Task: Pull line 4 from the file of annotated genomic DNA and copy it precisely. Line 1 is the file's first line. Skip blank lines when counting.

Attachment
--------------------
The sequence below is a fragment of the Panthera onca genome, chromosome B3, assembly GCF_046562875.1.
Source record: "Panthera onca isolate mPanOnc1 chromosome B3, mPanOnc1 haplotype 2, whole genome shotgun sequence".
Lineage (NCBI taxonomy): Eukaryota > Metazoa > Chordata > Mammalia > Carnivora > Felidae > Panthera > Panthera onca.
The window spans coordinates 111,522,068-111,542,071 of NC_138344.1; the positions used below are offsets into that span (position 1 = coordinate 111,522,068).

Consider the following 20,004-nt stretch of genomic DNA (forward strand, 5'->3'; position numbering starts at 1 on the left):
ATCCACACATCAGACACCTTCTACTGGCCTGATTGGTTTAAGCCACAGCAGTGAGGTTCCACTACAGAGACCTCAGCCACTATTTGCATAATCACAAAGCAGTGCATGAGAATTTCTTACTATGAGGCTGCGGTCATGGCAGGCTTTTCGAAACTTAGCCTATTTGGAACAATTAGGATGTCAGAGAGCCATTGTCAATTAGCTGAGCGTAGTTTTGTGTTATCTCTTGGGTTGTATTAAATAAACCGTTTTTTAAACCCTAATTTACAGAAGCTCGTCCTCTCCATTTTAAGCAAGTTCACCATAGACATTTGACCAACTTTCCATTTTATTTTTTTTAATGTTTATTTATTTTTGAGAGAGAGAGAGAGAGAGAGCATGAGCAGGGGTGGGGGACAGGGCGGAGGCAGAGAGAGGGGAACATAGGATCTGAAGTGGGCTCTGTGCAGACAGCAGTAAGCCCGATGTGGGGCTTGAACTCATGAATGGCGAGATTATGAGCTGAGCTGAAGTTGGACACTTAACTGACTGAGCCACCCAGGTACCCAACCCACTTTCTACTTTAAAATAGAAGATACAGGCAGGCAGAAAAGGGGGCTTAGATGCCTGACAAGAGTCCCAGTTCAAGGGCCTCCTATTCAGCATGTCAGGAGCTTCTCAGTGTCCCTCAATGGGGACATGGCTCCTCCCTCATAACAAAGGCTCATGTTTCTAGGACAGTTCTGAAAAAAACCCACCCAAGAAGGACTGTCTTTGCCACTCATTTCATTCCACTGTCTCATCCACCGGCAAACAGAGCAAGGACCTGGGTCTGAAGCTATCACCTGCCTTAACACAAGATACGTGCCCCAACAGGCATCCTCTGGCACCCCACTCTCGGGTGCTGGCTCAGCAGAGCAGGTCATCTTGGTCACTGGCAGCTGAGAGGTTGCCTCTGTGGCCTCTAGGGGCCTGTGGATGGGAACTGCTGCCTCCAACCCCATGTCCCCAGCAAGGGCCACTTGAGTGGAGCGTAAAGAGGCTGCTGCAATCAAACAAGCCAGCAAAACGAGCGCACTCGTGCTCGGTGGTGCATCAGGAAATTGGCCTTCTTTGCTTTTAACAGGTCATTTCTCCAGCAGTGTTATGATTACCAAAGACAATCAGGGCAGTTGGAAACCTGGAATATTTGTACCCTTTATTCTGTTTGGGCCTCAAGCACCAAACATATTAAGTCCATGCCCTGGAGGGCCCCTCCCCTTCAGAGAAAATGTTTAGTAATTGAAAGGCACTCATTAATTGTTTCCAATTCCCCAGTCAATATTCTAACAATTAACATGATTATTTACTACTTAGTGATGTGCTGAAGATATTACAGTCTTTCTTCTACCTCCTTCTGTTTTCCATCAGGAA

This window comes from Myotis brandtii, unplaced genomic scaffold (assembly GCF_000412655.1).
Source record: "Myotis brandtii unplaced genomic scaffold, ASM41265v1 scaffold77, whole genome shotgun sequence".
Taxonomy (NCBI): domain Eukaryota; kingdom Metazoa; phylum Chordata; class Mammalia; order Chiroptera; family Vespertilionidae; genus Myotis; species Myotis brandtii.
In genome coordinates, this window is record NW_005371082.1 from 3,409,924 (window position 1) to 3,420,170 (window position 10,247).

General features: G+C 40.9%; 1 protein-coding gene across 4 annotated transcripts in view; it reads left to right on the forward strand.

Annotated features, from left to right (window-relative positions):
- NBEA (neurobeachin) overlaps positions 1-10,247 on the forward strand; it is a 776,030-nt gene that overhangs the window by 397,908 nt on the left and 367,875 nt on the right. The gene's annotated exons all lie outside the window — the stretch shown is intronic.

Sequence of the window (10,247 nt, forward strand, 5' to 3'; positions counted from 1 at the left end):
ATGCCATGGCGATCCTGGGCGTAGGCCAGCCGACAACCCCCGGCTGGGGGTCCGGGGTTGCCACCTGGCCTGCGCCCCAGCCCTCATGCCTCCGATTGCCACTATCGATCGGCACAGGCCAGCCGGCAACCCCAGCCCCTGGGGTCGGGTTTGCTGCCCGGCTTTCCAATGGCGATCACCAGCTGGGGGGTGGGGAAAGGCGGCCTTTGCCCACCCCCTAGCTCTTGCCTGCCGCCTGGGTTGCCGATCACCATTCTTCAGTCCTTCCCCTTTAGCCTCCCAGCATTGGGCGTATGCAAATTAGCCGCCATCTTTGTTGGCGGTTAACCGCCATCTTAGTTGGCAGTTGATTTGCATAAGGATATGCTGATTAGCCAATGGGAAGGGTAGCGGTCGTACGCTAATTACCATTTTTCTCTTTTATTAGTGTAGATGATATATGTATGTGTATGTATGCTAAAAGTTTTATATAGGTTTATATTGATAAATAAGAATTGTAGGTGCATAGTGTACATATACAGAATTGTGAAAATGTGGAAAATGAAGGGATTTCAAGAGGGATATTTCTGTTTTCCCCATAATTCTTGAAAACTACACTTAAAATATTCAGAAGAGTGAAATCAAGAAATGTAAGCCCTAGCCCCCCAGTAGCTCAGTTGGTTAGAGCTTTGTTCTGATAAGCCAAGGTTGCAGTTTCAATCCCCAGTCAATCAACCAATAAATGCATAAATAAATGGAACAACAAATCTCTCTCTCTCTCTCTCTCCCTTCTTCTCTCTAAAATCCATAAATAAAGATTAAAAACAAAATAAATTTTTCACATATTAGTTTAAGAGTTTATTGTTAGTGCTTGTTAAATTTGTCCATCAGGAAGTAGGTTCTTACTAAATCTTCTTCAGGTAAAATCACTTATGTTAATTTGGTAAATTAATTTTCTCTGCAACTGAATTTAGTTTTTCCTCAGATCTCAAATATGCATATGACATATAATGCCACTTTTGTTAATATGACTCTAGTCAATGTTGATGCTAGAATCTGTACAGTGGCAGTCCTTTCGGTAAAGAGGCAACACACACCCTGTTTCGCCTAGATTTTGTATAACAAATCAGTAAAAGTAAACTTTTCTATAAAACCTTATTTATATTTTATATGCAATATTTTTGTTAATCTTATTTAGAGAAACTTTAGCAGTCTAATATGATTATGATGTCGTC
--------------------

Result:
The window spans coordinates 111,522,068-111,542,071 of NC_138344.1; the positions used below are offsets into that span (position 1 = coordinate 111,522,068).